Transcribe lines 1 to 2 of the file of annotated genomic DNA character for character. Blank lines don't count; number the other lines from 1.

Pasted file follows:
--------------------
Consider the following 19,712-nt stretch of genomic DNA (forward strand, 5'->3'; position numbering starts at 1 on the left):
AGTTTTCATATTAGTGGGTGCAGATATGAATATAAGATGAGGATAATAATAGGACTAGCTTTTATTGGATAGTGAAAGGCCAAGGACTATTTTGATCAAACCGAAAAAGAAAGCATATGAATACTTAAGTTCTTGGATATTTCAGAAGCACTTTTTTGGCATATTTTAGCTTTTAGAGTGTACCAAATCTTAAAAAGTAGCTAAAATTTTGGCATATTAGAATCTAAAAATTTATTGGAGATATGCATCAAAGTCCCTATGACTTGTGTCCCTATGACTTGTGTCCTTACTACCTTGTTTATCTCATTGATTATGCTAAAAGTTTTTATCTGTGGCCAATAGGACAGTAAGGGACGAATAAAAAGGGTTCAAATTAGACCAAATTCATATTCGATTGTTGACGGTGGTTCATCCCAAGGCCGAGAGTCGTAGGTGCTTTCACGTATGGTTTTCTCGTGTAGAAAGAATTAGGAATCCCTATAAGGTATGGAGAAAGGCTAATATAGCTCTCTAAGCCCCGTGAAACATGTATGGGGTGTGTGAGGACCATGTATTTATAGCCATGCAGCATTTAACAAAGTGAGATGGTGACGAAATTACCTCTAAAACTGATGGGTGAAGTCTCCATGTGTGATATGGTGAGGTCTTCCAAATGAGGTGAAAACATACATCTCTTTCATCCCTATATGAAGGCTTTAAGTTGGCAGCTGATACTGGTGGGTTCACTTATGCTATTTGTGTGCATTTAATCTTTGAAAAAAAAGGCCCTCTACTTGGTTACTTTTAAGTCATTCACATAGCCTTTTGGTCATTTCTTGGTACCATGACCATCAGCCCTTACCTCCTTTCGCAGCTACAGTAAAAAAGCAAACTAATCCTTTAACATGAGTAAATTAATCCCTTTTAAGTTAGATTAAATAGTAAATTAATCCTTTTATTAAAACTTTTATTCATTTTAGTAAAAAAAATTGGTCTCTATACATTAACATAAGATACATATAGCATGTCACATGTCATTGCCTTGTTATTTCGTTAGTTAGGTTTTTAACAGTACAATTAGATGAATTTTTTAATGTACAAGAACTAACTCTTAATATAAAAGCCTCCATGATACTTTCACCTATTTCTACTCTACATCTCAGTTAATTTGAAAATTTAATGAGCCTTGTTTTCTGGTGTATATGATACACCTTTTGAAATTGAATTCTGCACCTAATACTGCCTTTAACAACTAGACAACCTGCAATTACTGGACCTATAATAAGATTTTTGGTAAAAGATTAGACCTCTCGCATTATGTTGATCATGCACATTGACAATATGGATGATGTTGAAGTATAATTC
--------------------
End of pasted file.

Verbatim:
Consider the following 19,712-nt stretch of genomic DNA (forward strand, 5'->3'; position numbering starts at 1 on the left):
AGTTTTCATATTAGTGGGTGCAGATATGAATATAAGATGAGGATAATAATAGGACTAGCTTTTATTGGATAGTGAAAGGCCAAGGACTATTTTGATCAAACCGAAAAAGAAAGCATATGAATACTTAAGTTCTTGGATATTTCAGAAGCACTTTTTTGGCATATTTTAGCTTTTAGAGTGTACCAAATCTTAAAAAGTAGCTAAAATTTTGGCATATTAGAATCTAAAAATTTATTGGAGATATGCATCAAAGTCCCTATGACTTGTGTCCCTATGACTTGTGTCCTTACTACCTTGTTTATCTCATTGATTATGCTAAAAGTTTTTATCTGTGGCCAATAGGACAGTAAGGGACGAATAAAAAGGGTTCAAATTAGACCAAATTCATATTCGATTGTTGACGGTGGTTCATCCCAAGGCCGAGAGTCGTAGGTGCTTTCACGTATGGTTTTCTCGTGTAGAAAGAATTAGGAATCCCTATAAGGTATGGAGAAAGGCTAATATAGCTCTCTAAGCCCCGTGAAACATGTATGGGGTGTGTGAGGACCATGTATTTATAGCCATGCAGCATTTAACAAAGTGAGATGGTGACGAAATTACCTCTAAAACTGATGGGTGAAGTCTCCATGTGTGATATGGTGAGGTCTTCCAAATGAGGTGAAAACATACATCTCTTTCATCCCTATATGAAGGCTTTAAGTTGGCAGCTGATACTGGTGGGTTCACTTATGCTATTTGTGTGCATTTAATCTTTGAAAAAAAAGGCCCTCTACTTGGTTACTTTTAAGTCATTCACATAGCCTTTTGGTCATTTCTTGGTACCATGACCATCAGCCCTTACCTCCTTTCGCAGCTACAGTAAAAAAGCAAACTAATCCTTTAACATGAGTAAATTAATCCCTTTTAAGTTAGATTAAATAGTAAATTAATCCTTTTATTAAAACTTTTATTCATTTTAGTAAAAAAAATTGGTCTCTATACATTAACATAAGATACATATAGCATGTCACATGTCATTGCCTTGTTATTTCGTTAGTTAGGTTTTTAACAGTACAATTAGATGAATTTTTTAATGTACAAGAACTAACTCTTAATATAAAAGCCTCCATGATACTTTCACCTATTTCTACTCTACATCTCAGTTAATTTGAAAATTTAATGAGCCTTGTTTTCTGGTGTATATGATACACCTTTTGAAATTGAATTCTGCACCTAATACTGCCTTTAACAACTAGACAACCTGCAATTACTGGACCTATAATAAGATTTTTGGTAAAAGATTAGACCTCTCGCATTATGTTGATCATGCACATTGACAATATGGATGATGTTGAAGTATAATTC